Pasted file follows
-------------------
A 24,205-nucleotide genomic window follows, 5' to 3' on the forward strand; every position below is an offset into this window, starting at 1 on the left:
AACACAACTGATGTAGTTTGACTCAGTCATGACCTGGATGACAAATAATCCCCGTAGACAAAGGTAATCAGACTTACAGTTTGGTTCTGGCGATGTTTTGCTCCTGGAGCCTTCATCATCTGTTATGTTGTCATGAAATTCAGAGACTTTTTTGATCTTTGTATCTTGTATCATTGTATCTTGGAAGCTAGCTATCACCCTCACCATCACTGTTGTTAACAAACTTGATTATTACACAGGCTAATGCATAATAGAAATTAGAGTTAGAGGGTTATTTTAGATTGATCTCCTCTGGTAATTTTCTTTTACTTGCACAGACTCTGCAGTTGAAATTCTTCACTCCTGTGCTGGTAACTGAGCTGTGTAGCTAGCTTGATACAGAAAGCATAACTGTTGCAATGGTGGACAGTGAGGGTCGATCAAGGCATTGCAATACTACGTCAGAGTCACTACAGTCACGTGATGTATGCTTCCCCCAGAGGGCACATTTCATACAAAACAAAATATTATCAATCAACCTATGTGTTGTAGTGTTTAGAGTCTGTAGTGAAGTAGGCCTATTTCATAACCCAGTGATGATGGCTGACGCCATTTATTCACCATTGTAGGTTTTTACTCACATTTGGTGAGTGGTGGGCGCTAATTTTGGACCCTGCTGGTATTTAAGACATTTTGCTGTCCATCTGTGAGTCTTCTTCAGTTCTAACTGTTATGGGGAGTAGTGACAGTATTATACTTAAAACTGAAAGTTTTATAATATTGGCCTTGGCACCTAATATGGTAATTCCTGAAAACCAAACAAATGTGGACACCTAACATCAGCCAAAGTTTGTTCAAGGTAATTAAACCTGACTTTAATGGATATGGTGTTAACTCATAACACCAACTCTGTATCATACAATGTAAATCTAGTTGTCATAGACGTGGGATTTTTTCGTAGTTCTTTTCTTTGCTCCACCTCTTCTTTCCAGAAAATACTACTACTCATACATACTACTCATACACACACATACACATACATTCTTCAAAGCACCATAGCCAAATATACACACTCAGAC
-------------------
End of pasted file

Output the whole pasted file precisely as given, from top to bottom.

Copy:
A 24,205-nucleotide genomic window follows, 5' to 3' on the forward strand; every position below is an offset into this window, starting at 1 on the left:
AACACAACTGATGTAGTTTGACTCAGTCATGACCTGGATGACAAATAATCCCCGTAGACAAAGGTAATCAGACTTACAGTTTGGTTCTGGCGATGTTTTGCTCCTGGAGCCTTCATCATCTGTTATGTTGTCATGAAATTCAGAGACTTTTTTGATCTTTGTATCTTGTATCATTGTATCTTGGAAGCTAGCTATCACCCTCACCATCACTGTTGTTAACAAACTTGATTATTACACAGGCTAATGCATAATAGAAATTAGAGTTAGAGGGTTATTTTAGATTGATCTCCTCTGGTAATTTTCTTTTACTTGCACAGACTCTGCAGTTGAAATTCTTCACTCCTGTGCTGGTAACTGAGCTGTGTAGCTAGCTTGATACAGAAAGCATAACTGTTGCAATGGTGGACAGTGAGGGTCGATCAAGGCATTGCAATACTACGTCAGAGTCACTACAGTCACGTGATGTATGCTTCCCCCAGAGGGCACATTTCATACAAAACAAAATATTATCAATCAACCTATGTGTTGTAGTGTTTAGAGTCTGTAGTGAAGTAGGCCTATTTCATAACCCAGTGATGATGGCTGACGCCATTTATTCACCATTGTAGGTTTTTACTCACATTTGGTGAGTGGTGGGCGCTAATTTTGGACCCTGCTGGTATTTAAGACATTTTGCTGTCCATCTGTGAGTCTTCTTCAGTTCTAACTGTTATGGGGAGTAGTGACAGTATTATACTTAAAACTGAAAGTTTTATAATATTGGCCTTGGCACCTAATATGGTAATTCCTGAAAACCAAACAAATGTGGACACCTAACATCAGCCAAAGTTTGTTCAAGGTAATTAAACCTGACTTTAATGGATATGGTGTTAACTCATAACACCAACTCTGTATCATACAATGTAAATCTAGTTGTCATAGACGTGGGATTTTTTCGTAGTTCTTTTCTTTGCTCCACCTCTTCTTTCCAGAAAATACTACTACTCATACATACTACTCATACACACACATACACATACATTCTTCAAAGCACCATAGCCAAATATACACACTCAGAC